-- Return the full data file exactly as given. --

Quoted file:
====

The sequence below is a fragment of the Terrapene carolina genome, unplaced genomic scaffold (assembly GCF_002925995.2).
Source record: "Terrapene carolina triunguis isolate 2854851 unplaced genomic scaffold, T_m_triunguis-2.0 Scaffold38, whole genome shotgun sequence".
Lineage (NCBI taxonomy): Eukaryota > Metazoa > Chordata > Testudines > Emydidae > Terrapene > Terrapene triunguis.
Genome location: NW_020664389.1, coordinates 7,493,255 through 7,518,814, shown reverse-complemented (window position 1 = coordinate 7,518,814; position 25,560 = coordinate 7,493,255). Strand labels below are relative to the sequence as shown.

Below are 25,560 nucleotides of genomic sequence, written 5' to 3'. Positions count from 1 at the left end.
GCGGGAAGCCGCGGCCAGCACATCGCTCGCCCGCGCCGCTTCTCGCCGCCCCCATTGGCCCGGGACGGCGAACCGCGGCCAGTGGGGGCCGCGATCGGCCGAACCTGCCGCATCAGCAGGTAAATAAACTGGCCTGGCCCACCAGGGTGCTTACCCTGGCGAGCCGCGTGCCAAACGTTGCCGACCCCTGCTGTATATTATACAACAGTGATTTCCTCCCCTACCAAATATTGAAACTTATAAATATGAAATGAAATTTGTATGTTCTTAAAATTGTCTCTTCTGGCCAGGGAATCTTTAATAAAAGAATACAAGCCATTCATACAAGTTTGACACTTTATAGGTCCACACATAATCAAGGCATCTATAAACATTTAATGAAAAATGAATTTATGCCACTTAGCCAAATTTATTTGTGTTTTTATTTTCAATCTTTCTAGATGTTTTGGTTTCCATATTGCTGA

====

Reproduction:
The sequence below is a fragment of the Terrapene carolina genome, unplaced genomic scaffold (assembly GCF_002925995.2).
Source record: "Terrapene carolina triunguis isolate 2854851 unplaced genomic scaffold, T_m_triunguis-2.0 Scaffold38, whole genome shotgun sequence".
Lineage (NCBI taxonomy): Eukaryota > Metazoa > Chordata > Testudines > Emydidae > Terrapene > Terrapene triunguis.
Genome location: NW_020664389.1, coordinates 7,493,255 through 7,518,814, shown reverse-complemented (window position 1 = coordinate 7,518,814; position 25,560 = coordinate 7,493,255). Strand labels below are relative to the sequence as shown.

Below are 25,560 nucleotides of genomic sequence, written 5' to 3'. Positions count from 1 at the left end.
GCGGGAAGCCGCGGCCAGCACATCGCTCGCCCGCGCCGCTTCTCGCCGCCCCCATTGGCCCGGGACGGCGAACCGCGGCCAGTGGGGGCCGCGATCGGCCGAACCTGCCGCATCAGCAGGTAAATAAACTGGCCTGGCCCACCAGGGTGCTTACCCTGGCGAGCCGCGTGCCAAACGTTGCCGACCCCTGCTGTATATTATACAACAGTGATTTCCTCCCCTACCAAATATTGAAACTTATAAATATGAAATGAAATTTGTATGTTCTTAAAATTGTCTCTTCTGGCCAGGGAATCTTTAATAAAAGAATACAAGCCATTCATACAAGTTTGACACTTTATAGGTCCACACATAATCAAGGCATCTATAAACATTTAATGAAAAATGAATTTATGCCACTTAGCCAAATTTATTTGTGTTTTTATTTTCAATCTTTCTAGATGTTTTGGTTTCCATATTGCTGA